The EIB is a public institution and supports projects in the name of EU policies. Therefore it is high time for the EU bank to ask for more than what commercial banks do for the sake of justice and broader public interest, write Xavier Sol andAntonio Tricarico.
The European Parliament has the opportunity on Monday (12 June) to vote for real public country-by-country tax reporting. Anything short of real transparency will allow large companies to keep hiding crucial information and avoiding their fair share of taxes, writes Elena Gaita.
From an investor’s perspective, planned transparency is far preferable to surprise leaks or investigations into corporate tax avoidance strategies which lead to reputational risk and government crackdown, writes Morris Pearl.
The European Commission is currently investigating McDonald’s sweetheart tax deals with Luxembourg and other tax arrangements across Europe. It should now also look into how McDonald’s uses its real estate rents to abuse its franchisees and its consumers, writes Harald Wiedenhofer.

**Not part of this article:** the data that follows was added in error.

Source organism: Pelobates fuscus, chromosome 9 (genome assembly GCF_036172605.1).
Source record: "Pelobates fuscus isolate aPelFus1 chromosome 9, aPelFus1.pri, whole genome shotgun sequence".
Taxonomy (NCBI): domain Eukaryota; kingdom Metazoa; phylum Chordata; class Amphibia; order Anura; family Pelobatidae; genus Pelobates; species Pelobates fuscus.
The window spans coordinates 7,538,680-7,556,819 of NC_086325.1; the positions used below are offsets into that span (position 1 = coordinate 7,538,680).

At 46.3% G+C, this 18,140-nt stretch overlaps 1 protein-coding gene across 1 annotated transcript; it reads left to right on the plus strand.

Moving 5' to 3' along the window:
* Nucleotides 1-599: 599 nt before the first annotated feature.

The EU and US administrations have to work, with others, to find an equitable, effective and mutually acceptable solution for taxing the corporate profits of multinational companies, writes Philippe de Schoutheete.
After the Luxleaks scandal, there is still no proper response to the industrial scale tax avoidance the scandal exposed a year ago today,writes Aurore Chardonnet. But a simple vote by finance ministers could change that.